I know there are similar questions on here, but I can't quite find an answer that covers all of what I need. I am running multiple regression in r with two predictor variables and sometimes an interaction term e.g.:

model1 = lm(Measure1 ~ Variable 1 + Variable 2)
model2 = lm(Measure1 ~ Variable 1 + Variable 2 + Variable2:Variable 3)

I am first wondering, what is the best way to calculate the effect size specifically of variable 2 in both instances. I know because the second formula includes an interaction I can't necessarily use the standard coefficient values, and I'd like to get the effect size in a consistent way between the two formulas. Also, if it's important, the DV is continuous, but the variables are dummy coded variables (e.g. on/off a drug and gender). Along these lines, is there a good way to determine when I should use an interaction in the equation when I have many dependent variables I want to look at? Creating a plot of each manually doesn't seem like the most efficient way to do so…


If you include an interaction term, then "the" effect no longer exists. Instead you have multiple effects: one for each level of the other variable with which you created the interaction. This is the very point of including interactions, so there is no way around it.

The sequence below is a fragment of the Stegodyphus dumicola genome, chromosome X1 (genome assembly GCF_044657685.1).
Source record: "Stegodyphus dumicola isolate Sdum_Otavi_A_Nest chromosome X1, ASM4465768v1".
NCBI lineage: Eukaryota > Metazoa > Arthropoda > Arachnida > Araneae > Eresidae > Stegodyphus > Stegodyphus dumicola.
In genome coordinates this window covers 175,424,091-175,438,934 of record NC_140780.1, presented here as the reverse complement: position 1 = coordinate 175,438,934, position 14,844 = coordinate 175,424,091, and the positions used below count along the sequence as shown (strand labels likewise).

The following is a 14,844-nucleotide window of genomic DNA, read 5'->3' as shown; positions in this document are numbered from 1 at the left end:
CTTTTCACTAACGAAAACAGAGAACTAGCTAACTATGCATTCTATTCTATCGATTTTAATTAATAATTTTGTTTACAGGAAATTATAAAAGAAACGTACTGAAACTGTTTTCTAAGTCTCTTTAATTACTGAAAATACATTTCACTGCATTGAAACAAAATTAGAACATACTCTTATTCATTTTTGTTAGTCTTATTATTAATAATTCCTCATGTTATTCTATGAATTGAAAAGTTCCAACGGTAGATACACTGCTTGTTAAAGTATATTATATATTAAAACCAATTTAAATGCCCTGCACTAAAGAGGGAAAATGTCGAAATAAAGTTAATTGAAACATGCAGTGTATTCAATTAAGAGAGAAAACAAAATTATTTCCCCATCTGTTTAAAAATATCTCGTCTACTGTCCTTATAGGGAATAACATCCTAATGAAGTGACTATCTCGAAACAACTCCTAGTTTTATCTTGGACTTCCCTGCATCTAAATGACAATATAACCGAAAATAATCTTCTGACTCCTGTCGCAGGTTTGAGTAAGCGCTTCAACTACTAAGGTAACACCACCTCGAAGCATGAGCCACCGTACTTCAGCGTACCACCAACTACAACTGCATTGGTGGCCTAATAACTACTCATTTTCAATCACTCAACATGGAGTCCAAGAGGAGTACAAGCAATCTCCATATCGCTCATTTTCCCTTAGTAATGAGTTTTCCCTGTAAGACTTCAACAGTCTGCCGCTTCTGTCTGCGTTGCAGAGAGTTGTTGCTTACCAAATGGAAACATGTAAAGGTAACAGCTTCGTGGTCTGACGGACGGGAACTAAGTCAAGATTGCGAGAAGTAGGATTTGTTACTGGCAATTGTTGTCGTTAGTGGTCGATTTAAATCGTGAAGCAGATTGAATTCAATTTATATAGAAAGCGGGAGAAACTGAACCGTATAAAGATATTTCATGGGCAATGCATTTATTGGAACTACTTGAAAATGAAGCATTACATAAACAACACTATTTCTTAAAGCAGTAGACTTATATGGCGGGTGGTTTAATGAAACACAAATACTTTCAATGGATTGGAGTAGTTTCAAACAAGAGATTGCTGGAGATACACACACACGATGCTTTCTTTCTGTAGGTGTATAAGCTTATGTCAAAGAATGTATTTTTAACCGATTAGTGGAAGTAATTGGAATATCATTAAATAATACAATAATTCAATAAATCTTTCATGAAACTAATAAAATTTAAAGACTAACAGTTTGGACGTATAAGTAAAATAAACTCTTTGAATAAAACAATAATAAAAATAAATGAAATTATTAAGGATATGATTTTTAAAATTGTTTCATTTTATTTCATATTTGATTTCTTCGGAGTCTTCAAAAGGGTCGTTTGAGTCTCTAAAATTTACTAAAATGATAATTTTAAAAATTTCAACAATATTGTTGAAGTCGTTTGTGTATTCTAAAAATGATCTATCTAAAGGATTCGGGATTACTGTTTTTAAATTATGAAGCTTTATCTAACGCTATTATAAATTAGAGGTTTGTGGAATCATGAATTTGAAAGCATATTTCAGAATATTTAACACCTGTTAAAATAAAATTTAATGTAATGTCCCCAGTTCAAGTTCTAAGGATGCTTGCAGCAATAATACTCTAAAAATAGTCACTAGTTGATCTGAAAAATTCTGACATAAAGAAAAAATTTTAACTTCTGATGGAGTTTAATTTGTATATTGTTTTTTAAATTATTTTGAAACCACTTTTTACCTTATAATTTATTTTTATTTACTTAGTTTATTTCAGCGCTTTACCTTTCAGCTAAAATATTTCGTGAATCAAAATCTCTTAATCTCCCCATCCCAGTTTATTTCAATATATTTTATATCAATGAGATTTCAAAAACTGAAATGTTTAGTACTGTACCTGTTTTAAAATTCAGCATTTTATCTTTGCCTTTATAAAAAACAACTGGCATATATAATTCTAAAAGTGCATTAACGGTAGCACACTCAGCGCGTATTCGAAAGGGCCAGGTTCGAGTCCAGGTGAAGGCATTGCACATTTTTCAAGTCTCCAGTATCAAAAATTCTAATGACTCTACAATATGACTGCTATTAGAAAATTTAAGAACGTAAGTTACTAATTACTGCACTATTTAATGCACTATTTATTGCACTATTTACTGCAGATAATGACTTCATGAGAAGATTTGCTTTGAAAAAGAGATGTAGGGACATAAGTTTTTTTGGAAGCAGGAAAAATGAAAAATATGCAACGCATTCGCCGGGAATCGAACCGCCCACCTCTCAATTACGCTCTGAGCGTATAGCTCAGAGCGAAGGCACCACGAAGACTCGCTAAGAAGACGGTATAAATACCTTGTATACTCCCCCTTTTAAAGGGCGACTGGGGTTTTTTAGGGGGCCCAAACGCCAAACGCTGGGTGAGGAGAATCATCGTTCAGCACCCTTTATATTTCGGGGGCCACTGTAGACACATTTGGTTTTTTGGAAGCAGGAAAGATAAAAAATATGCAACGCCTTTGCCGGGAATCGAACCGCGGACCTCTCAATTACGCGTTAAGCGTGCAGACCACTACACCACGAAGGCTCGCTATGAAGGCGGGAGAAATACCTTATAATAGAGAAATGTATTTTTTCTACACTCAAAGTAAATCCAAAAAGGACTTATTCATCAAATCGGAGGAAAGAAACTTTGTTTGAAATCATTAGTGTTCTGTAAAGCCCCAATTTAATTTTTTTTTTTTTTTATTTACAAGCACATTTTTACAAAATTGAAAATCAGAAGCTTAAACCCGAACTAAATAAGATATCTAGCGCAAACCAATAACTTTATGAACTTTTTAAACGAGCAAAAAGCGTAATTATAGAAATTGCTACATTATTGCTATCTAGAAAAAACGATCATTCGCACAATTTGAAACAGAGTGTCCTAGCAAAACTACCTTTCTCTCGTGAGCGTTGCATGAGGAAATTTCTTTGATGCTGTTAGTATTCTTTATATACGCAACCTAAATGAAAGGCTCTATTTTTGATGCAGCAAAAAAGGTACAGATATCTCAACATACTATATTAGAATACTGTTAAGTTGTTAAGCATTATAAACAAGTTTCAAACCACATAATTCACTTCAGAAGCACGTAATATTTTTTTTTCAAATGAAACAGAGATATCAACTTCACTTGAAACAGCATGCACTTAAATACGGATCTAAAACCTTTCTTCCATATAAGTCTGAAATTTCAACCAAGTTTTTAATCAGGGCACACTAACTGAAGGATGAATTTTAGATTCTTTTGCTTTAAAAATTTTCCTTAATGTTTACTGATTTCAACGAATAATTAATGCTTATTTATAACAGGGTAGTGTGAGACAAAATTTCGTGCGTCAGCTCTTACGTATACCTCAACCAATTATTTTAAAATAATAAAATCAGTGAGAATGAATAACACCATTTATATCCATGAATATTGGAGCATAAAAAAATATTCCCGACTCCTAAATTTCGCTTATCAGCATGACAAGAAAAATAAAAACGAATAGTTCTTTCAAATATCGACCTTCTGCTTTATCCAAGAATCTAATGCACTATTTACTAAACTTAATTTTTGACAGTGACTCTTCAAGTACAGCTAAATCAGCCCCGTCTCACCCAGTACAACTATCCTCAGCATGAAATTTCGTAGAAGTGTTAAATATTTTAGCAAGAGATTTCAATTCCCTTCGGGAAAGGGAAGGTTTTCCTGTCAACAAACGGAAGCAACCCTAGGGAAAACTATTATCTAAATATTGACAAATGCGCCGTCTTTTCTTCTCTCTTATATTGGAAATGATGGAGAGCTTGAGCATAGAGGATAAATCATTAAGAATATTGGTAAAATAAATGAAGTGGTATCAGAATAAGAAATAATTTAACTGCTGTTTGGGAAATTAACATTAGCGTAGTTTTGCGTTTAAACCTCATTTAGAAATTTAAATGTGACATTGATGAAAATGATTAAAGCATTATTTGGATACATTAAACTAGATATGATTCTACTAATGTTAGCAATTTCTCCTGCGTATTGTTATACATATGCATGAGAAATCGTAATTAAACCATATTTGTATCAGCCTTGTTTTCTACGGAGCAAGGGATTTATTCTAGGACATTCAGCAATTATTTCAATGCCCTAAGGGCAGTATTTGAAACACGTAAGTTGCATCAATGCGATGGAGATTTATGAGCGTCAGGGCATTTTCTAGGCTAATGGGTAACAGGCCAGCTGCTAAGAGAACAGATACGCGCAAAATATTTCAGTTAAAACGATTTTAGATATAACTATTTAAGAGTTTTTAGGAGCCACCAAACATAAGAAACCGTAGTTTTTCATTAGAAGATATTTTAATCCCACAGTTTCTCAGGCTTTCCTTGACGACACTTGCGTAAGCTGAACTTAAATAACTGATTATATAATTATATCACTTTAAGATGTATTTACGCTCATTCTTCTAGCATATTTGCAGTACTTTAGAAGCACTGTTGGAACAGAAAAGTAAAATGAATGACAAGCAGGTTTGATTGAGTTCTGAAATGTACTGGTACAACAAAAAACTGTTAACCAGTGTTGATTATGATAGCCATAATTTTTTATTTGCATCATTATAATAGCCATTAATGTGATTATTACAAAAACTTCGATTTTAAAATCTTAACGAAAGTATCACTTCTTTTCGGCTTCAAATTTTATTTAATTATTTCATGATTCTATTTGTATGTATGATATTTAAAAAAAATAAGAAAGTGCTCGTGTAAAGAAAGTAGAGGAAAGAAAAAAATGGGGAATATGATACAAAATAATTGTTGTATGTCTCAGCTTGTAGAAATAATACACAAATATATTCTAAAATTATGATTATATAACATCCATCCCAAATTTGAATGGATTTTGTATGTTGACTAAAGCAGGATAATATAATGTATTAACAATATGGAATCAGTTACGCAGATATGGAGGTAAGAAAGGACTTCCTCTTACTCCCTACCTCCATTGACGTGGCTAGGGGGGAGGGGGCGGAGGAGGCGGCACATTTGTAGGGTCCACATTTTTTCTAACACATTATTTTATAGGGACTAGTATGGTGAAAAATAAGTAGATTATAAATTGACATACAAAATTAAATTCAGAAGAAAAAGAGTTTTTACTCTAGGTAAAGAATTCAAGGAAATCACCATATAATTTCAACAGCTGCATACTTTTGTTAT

• $\begingroup$ So then when including an interaction term there is no way to report the effect size? $\endgroup$ – Brandy Riedel Sep 18 '14 at 19:41
  • $\begingroup$ no, that is not what I said. There are now multiple effect sizes, so you need to find a way to report them all. If these are two binary variables you can just report them, if they are continuous variables you need to think about graphs. $\endgroup$ – Maarten Buis Sep 18 '14 at 19:48
  • $\begingroup$ Okay, I see. What is the best measure to use as the effect in this type of analysis? From my understanding I can't use the coefficient values… (I'm using r specifically) $\endgroup$ – Brandy Riedel Sep 18 '14 at 19:56
  • $\begingroup$ To repeat, there is no "the" effect when including an interaction; there are many, and you need to report all of them. So if you want to report one effect size you should not include an interaction. Alternatively, if you need an interaction, you need to report multiple effect sizes. It is one or the other. You cannot have an interaction and report only one effect size. $\endgroup$ – Maarten Buis Sep 19 '14 at 8:09
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    $\begingroup$ Yes, I understand there would be an effect for each independent variable used (including interaction variables). I was just trying to figure out the best methodology to calculate this. For instance, Cohen's d vs. partial R-squared, and how I can do so using the R program. I am going with partial R-squared, but if you have any input on this let me know. $\endgroup$ – Brandy Riedel Sep 22 '14 at 22:29

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